Artificial intelligence, augmented reality, virtual reality and advanced robotic systems rely on access to affordable high speed energy efficient computing hardware. There is research in new computing technologies such as quantum computing and laser based light computers as well as even more powerful electron based systems.
One area for such research is for something known as 64 bit processing. A 64-bit processor is a microprocessor with a word size of 64 bits, a requirement for memory and data intensive applications such as computer-aided design (CAD) applications, database management systems, technical and scientific applications, and high-performance servers. Here is the latest research news from the U.S. Department of Energy ( DOE)
Argonne National Laboratory is collaborating with Hewlett Packard Enterprise (HPE) to provide system software expertise and a development ecosystem for a future high-performance computing (HPC) system based on 64-bit ARM processors.
Prototype 64 bit ARM RISC based processor
ARM is a RISC-based processor architecture that has dominated the mobile computing space for years. That dominance is due to how tightly ARM CPUs can be integrated with other hardware, such as sensors and graphics coprocessors, and also because of the architecture’s power efficiency. ARM’s capacity for HPC workloads, however, has been an elusive target within the industry for years.
“Inducing competition is a critical part of our mission and our ability to meet our users’ needs.” – Rick Stevens, associate laboratory director for Argonne’s Computing, Environment and Life Sciences Directorate.
Several efforts are now underway to develop a robust HPC software stack to make ARM processors capable of supporting the multithreaded floating-point workloads that are typically required by high-end scientific computing applications.
HPE, a California-based technology company and seller of high-level IT services and hardware, is leading a collaboration to accelerate ARM chip adoption for high-performance computing applications. Argonne is working with HPE to evaluate early versions of chipmaker Cavium ARM ThunderX2 64-bit processors for the ARM ecosystem. Argonne is interested in evaluating the ARM ecosystem as a cost-effective and power-effective alternative to x86 architectures based on Intel CPUs, which currently dominate the high-performance computing market.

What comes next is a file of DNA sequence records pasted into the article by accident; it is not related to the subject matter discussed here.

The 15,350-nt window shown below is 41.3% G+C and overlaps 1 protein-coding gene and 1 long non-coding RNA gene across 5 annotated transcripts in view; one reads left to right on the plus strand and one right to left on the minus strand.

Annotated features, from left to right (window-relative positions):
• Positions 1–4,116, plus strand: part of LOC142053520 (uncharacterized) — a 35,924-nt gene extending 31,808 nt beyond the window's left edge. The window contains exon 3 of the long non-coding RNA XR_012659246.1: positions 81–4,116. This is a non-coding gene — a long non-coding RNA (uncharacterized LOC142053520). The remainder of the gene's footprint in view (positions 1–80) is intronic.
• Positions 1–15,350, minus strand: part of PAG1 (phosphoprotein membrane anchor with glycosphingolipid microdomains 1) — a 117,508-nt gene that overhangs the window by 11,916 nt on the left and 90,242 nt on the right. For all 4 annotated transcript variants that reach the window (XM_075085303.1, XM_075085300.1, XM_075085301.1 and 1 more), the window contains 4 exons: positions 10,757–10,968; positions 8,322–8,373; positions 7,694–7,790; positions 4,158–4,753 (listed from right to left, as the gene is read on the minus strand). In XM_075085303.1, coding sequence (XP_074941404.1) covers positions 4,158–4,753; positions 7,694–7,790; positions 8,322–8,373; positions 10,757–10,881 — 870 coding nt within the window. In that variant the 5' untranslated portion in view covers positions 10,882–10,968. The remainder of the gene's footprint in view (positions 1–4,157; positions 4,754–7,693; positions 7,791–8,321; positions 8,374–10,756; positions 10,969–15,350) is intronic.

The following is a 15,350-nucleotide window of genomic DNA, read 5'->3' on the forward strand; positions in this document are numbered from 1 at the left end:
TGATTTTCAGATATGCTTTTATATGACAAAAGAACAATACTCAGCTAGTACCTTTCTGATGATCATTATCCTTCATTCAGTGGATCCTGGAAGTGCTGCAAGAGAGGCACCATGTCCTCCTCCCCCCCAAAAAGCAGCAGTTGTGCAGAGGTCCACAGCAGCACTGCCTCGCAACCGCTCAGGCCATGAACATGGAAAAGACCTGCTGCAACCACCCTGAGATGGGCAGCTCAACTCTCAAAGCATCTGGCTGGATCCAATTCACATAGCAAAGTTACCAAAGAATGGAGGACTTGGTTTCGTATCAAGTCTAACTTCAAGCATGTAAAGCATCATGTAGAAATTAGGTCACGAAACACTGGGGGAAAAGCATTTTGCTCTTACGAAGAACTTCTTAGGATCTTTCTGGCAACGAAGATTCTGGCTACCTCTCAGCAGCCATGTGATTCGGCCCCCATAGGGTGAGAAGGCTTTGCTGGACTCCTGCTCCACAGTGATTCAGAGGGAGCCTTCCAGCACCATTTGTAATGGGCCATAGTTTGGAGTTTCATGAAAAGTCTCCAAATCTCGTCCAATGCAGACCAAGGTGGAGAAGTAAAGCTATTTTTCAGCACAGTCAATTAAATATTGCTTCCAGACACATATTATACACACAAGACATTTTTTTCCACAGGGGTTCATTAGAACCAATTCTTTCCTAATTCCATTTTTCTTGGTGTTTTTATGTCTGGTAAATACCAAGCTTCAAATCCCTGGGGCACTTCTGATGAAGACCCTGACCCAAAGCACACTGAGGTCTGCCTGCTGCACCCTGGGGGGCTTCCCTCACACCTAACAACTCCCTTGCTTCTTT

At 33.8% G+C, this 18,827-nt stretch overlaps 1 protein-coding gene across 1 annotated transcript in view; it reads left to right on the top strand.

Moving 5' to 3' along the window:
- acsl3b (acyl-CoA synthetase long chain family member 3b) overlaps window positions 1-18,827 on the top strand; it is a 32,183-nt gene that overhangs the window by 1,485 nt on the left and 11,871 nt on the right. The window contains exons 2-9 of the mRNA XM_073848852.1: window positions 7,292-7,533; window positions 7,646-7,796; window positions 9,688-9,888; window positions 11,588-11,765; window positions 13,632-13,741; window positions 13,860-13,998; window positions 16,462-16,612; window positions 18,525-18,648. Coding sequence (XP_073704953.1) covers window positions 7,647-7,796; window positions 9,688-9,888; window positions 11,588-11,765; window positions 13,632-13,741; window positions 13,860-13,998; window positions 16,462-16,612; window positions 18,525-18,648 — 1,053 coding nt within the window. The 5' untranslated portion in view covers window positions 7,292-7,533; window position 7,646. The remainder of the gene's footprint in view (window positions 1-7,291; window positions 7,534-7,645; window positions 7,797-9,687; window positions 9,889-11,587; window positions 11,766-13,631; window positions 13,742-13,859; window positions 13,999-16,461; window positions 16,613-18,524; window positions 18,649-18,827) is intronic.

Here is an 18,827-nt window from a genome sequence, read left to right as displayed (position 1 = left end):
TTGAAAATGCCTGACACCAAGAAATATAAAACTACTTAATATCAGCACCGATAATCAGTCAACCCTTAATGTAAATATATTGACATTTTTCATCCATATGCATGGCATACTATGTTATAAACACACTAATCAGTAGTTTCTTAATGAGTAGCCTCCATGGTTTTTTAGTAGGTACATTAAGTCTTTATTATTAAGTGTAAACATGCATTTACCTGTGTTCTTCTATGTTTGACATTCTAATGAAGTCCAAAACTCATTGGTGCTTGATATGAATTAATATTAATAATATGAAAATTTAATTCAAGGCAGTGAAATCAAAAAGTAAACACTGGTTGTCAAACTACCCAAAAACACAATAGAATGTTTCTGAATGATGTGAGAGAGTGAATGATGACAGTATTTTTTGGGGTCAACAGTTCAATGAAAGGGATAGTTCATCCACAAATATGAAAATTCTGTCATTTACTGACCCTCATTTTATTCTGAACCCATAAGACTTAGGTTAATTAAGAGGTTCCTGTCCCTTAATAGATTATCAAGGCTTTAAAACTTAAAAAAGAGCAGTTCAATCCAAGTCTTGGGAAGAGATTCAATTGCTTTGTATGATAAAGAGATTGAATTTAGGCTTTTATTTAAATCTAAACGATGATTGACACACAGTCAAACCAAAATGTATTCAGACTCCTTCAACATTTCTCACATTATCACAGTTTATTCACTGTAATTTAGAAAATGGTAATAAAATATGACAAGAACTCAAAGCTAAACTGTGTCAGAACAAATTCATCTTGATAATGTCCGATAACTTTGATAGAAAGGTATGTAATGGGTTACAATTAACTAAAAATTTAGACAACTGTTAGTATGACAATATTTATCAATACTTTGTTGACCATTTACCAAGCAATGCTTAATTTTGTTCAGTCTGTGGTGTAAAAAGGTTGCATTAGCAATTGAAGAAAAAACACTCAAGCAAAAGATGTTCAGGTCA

To support this work, Argonne will install a 32-node Comanche Wave prototype ARM64 server platform in its testing and evaluation environment, the Joint Laboratory for System Evaluation, in early 2018. Argonne researchers from various computing divisions will run applications on the ecosystem and provide performance feedback to HPE and partnering vendors.
Argonne’s advanced computing ecosystem, chiefly its Argonne Leadership Computing Facility, a DOE Office of Science User Facility, supports a research community whose work requires cutting-edge computational resources in-fact some of the most powerful in the world. For more than a decade, Argonne has been partnering with industry vendor IBM, and more recently, Intel and Cray, to produce custom architectures optimized for scientific and engineering research. These architectures not only feature custom processor systems, but novel interconnects, software stacks and solutions for power and cooling, among other things.
“We have to build the pipeline for future systems, too,” said Rick Stevens, associate laboratory director for Argonne’s Computing, Environment and Life Sciences Directorate.
Industry partnerships are critical to our ability to do our job which is to provide extreme-scale computing capabilities for solving some of the biggest challenges facing the world today. Inducing competition is a critical part of our mission and our ability to meet our users’ needs.
“By initiating the Comanche collaboration, HPE brought together industry partners and leadership sites like Argonne National Laboratory to work in a joint development effort,” said HPE’s Chief Strategist for HPC and Technical Lead for the Advanced Development Team Nic Dubé.
This program represents one of the largest customer-driven prototyping efforts focused on the enablement of the HPC software stack for ARM. We look forward to further collaboration on the path to an open hardware and software ecosystem.
64 Bit Computing Power.
Argonne researchers may eventually contribute to development of the ARM system’s compilers, which are the programs that translate application code into instructions interpreted by the processor. In the past, the difficulty and expense of compiler development have impeded the adoption of alternative processor architectures by high-performance computing applications. Such obstacles are now mitigated by robust open source compiler projects, such as LLVM, which Argonne contributes to actively.